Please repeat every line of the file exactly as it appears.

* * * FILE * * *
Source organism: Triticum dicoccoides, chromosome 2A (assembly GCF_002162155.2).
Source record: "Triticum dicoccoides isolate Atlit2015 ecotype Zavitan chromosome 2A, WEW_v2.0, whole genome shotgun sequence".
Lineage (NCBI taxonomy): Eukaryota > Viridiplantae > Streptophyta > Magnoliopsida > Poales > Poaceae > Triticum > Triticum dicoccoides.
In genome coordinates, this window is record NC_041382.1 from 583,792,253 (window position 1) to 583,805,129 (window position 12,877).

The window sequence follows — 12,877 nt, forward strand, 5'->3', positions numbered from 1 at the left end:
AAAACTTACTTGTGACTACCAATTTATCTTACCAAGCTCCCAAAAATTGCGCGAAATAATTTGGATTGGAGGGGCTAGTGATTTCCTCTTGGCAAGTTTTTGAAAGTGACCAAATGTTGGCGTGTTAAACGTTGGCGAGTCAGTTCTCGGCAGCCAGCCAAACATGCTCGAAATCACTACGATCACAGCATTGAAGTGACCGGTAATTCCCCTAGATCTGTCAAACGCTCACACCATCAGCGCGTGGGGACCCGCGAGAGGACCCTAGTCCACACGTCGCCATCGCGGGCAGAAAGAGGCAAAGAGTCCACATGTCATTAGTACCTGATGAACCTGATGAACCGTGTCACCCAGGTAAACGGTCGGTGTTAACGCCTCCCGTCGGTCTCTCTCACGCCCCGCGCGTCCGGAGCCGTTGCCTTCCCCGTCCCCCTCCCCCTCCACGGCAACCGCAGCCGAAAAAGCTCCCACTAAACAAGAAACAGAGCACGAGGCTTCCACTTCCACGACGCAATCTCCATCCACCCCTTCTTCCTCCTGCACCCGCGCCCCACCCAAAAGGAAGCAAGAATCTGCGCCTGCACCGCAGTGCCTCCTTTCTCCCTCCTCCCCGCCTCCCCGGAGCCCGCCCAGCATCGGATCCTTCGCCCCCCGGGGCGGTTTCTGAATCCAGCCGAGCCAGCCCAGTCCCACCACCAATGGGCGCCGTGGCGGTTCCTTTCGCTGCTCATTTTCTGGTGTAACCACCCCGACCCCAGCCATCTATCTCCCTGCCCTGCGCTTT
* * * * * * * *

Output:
Source organism: Triticum dicoccoides, chromosome 2A (assembly GCF_002162155.2).
Source record: "Triticum dicoccoides isolate Atlit2015 ecotype Zavitan chromosome 2A, WEW_v2.0, whole genome shotgun sequence".
Lineage (NCBI taxonomy): Eukaryota > Viridiplantae > Streptophyta > Magnoliopsida > Poales > Poaceae > Triticum > Triticum dicoccoides.
In genome coordinates, this window is record NC_041382.1 from 583,792,253 (window position 1) to 583,805,129 (window position 12,877).

The window sequence follows — 12,877 nt, forward strand, 5'->3', positions numbered from 1 at the left end:
AAAACTTACTTGTGACTACCAATTTATCTTACCAAGCTCCCAAAAATTGCGCGAAATAATTTGGATTGGAGGGGCTAGTGATTTCCTCTTGGCAAGTTTTTGAAAGTGACCAAATGTTGGCGTGTTAAACGTTGGCGAGTCAGTTCTCGGCAGCCAGCCAAACATGCTCGAAATCACTACGATCACAGCATTGAAGTGACCGGTAATTCCCCTAGATCTGTCAAACGCTCACACCATCAGCGCGTGGGGACCCGCGAGAGGACCCTAGTCCACACGTCGCCATCGCGGGCAGAAAGAGGCAAAGAGTCCACATGTCATTAGTACCTGATGAACCTGATGAACCGTGTCACCCAGGTAAACGGTCGGTGTTAACGCCTCCCGTCGGTCTCTCTCACGCCCCGCGCGTCCGGAGCCGTTGCCTTCCCCGTCCCCCTCCCCCTCCACGGCAACCGCAGCCGAAAAAGCTCCCACTAAACAAGAAACAGAGCACGAGGCTTCCACTTCCACGACGCAATCTCCATCCACCCCTTCTTCCTCCTGCACCCGCGCCCCACCCAAAAGGAAGCAAGAATCTGCGCCTGCACCGCAGTGCCTCCTTTCTCCCTCCTCCCCGCCTCCCCGGAGCCCGCCCAGCATCGGATCCTTCGCCCCCCGGGGCGGTTTCTGAATCCAGCCGAGCCAGCCCAGTCCCACCACCAATGGGCGCCGTGGCGGTTCCTTTCGCTGCTCATTTTCTGGTGTAACCACCCCGACCCCAGCCATCTATCTCCCTGCCCTGCGCTTT